Wednesday, November 17, 2010

Adding Machine (Simple) Cash Flow

In the CFO world, I don't think we've hit the generation who doesn't remember financial life before the desktop or laptop computer. (If we have, keep that to yourselves cause I don't want to know about it yet!)

But there was indeed financial life before computers. Remember the adding machine? My grandfather had an adding machine and every month I could hear his fingers flying up and down those numbers. He would crank the handle & mumble a few words I wasn't supposed to know yet. Every few hours he would holler for his business partner.

"Did you know Ma Bell wants $5.75 for our phone this month?!" What's she going to do? Re-invent the way we use it?" (Little did he know! Again, this was before the AT&T breakup and subsequent, 2 decades later, re-combination.)

"Edddd! Ed! (Names have been changed to protect the innocent.) Where is the invoice for the Johnson account?! We can't make money if we don't invoice these people!"

"Edddd! Ed! We've got to talk about CASH FLOW, Ed!"

And my ears perked up. At only 11, I had an idea about cash flow, but I didn't really KNOW cash flow.

And so it was between Ed & my grandfather that I learned my first financial lessons. (I learned what those mumbled words were too, but I won't share those!)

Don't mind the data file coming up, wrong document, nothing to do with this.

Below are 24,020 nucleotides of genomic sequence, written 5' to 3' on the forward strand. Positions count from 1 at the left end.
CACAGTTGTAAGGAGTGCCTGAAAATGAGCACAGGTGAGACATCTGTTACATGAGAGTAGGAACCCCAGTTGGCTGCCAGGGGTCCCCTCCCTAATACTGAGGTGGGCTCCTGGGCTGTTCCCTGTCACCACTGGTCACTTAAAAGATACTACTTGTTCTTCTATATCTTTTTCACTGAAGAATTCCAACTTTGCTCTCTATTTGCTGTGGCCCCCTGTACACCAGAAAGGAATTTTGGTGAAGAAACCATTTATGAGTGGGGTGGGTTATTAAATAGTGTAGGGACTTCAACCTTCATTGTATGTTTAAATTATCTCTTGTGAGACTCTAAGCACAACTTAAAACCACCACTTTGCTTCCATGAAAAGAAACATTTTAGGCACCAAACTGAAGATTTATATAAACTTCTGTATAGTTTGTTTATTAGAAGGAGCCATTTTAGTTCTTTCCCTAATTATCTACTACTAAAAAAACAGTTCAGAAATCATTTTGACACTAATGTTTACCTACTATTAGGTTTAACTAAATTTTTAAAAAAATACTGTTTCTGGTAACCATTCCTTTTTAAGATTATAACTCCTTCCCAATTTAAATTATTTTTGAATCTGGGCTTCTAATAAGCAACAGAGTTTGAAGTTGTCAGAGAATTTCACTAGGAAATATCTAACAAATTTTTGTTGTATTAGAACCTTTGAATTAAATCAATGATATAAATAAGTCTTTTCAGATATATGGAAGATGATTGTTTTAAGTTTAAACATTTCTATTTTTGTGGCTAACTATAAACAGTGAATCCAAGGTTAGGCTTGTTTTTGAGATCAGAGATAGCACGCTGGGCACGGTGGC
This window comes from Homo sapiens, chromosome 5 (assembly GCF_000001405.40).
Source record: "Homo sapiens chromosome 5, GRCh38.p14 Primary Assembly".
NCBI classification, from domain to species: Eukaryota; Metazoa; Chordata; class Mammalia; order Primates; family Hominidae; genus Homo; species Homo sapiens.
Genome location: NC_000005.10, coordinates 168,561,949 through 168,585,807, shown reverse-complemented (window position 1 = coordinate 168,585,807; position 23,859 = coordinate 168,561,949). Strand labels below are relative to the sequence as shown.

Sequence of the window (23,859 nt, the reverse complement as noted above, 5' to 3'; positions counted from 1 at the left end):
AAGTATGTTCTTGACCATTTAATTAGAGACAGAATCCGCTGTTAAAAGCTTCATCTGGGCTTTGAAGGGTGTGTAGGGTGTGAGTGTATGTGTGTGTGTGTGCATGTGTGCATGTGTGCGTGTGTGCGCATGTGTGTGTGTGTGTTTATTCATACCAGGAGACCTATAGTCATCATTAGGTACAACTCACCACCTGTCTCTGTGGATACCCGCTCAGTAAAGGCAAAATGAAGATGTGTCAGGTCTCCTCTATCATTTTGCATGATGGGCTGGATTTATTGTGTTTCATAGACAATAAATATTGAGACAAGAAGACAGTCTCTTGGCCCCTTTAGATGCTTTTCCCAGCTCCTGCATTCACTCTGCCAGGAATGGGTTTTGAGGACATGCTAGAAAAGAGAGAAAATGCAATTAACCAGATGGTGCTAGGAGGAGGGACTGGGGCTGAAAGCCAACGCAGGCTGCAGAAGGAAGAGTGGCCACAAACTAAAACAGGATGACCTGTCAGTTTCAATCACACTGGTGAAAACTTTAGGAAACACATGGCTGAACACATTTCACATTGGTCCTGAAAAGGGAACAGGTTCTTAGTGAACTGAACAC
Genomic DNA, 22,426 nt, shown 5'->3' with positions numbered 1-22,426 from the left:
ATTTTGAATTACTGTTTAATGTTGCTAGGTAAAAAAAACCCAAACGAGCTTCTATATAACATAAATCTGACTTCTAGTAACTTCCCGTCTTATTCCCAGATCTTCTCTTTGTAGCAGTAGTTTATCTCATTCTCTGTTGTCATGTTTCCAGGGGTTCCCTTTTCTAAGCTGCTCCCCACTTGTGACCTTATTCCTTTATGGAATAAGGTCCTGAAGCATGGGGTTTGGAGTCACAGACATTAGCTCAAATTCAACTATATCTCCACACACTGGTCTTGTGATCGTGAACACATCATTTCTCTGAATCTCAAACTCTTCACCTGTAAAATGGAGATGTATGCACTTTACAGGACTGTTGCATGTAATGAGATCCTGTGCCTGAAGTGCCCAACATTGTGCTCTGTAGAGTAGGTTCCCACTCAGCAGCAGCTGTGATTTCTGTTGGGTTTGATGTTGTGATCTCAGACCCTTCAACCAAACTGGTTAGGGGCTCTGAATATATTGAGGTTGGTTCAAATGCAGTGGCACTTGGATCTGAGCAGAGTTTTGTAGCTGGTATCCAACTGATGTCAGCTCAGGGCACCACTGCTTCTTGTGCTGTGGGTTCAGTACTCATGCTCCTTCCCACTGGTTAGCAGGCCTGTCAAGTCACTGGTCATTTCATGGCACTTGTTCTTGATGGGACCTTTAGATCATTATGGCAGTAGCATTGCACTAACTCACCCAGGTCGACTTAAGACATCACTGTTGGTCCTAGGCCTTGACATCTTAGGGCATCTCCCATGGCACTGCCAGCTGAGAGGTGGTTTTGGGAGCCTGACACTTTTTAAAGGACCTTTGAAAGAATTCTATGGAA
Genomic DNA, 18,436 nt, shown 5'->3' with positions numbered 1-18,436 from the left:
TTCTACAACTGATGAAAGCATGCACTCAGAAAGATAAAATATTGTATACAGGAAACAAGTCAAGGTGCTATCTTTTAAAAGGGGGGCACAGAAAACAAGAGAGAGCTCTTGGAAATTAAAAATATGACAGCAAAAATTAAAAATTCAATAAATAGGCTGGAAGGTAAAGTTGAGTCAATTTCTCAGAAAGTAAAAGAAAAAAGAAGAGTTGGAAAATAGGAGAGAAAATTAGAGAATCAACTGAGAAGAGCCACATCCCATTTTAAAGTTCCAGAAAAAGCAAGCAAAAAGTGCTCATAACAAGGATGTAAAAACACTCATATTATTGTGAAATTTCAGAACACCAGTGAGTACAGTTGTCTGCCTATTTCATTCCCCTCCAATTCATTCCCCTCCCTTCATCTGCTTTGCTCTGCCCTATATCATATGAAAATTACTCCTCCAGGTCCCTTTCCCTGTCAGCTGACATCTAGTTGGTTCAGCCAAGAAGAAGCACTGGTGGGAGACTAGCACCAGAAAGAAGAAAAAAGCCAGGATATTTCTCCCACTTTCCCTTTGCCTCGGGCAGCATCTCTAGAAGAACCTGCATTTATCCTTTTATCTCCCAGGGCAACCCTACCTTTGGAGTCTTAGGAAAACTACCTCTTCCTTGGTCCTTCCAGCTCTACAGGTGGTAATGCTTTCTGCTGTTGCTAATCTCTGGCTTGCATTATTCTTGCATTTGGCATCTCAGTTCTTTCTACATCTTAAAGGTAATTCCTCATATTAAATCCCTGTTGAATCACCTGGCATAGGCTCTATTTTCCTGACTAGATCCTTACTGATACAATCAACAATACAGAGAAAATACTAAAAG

The basic concept of Cash Flow Management hasn't really changed since I was a kid. After all, it really is simply analyzing and ensuring that your cash inflows surpass your cash outflows at any given time. Doesn't matter if you're using an adding machine or fancy software.

Now, when we get into tracking, analyzing and adjusting cash flow, things get a little trickier, but let me share some insight with you. But remember, cash flow is NOT income. You can have high income but negative cash flow.

First, analyze your cash flows. Then devise & implement cash management strategies.

To illustrate this and make it more simple, let me provide you with an example:

  • Let's assume you enter into a $200,000 contract to provide marketing services over a period of 6 months.
  • Your revenue the previous year was $1,000,000 so that contract provides 20% of the previous year's revenue.
  • According to the contract, you submit invoices once per month, on the 30th. Then the customer has 30 days to pay you.
  • Your firm starts fulfilling the contract on February 1st.

Fortunately, with a non-retail or wholesale service business (except for construction and other materials-heavy business lines) there is typically minimal cost incurred before the contract commences.

(Tune in Friday for the rest on cash management for small businesses.)



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